Many doctors now agree that overconsumption of nutrients (overeating) does not guarantee more nutrients to the tissues, but not many seem to consider respiration rate in the respiration equation, that overbreathing may play a key role in respiratory "disease." In fact, some doctors no longer check respiration rate during an exam. It is commonly known that increased obesity results in metabolism dysfunction, large meals cause blood sugar spikes and metabolism accelerators (dieting drugs and supplements) due not increase stasis in tissues, making loss of fat more difficult in the long term. Similarly, overbreathing causes a spiraling of processes which decrease alvioli efficiency, disrupting breathing rate "calibration" and oxygenation of other tissues, decreasing health and oxygenation. Despite more oxygen entering the lungs, because of the low CO2 level, less oxygen actually makes it to the cells that need it. This overbreathing could be triggered by stress, anxiety, nasal congestion, allergies and other triggers and factors which cause people to breathe more frequently and deeply than their body would otherwise. One problem of low CO2 levels is a scientific hypothesis proposed by Artour Rakhimov, PhD, that chronic hyperventilation promotes disease and cancer. Previous research has suggested that chronic hyperventilation washes out CO2 from each cell of the human organism. Since CO2 is a dilator of small blood vessels, low CO2 concentrations lead to the constrictions of arterioles causing problems with blood and oxygen delivery.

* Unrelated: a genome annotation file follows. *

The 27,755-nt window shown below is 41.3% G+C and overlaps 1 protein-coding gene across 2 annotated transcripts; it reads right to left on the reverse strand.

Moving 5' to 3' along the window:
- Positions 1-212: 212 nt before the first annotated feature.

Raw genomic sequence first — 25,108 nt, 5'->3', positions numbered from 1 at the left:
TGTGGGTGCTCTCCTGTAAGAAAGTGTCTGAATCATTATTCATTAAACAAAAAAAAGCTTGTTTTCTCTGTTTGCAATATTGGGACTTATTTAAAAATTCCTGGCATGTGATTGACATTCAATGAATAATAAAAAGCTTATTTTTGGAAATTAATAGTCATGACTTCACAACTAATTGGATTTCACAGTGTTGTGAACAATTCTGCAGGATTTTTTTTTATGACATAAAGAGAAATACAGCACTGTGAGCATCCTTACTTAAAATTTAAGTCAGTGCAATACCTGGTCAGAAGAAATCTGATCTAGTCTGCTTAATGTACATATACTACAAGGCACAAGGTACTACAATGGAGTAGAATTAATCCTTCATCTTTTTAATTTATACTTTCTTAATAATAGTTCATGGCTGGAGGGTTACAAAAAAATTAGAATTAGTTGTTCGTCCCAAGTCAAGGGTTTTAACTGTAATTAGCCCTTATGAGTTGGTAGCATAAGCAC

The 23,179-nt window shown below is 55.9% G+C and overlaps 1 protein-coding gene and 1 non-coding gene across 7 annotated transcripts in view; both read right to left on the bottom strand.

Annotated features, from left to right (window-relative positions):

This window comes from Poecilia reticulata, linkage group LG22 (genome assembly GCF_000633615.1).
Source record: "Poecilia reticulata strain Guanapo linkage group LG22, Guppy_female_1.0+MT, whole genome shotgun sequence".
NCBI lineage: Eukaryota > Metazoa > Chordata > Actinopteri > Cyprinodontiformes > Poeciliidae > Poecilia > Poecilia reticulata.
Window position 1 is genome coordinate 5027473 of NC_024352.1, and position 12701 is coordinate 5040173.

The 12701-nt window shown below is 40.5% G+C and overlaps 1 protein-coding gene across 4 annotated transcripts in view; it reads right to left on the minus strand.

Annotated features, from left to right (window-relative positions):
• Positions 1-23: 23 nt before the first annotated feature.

In addition, low CO2 values cause inability of red blood cells to efficiently release whatever little oxygen they bring (the suppressed Bohr effect). The final outcome is hypoxia in the tissues, including the vital organs.

Some argue that "We are under constant stress because we don't breathe enough," without really measuring the actual volume of gases inhaled. Typically respiratory rate and volume increase when stress increases. Even the Johnson & Johnson Company sponsored research by University of Miami School of Medicine (Director Tiffany Field, Ph.D.) shows that massage increased pulmonary function in asthma patients. Once I was at the doctor, and a nurse assistant checked my pulse, bp and respiratory rate: the assistant reported that I had 18 breaths per minute, however I measured 6-7 breaths. I asked how she measured it, and she stated simply that "everyone has 18-20 breaths." Such inaccuracy may lead to wrong conclusions by medical staff.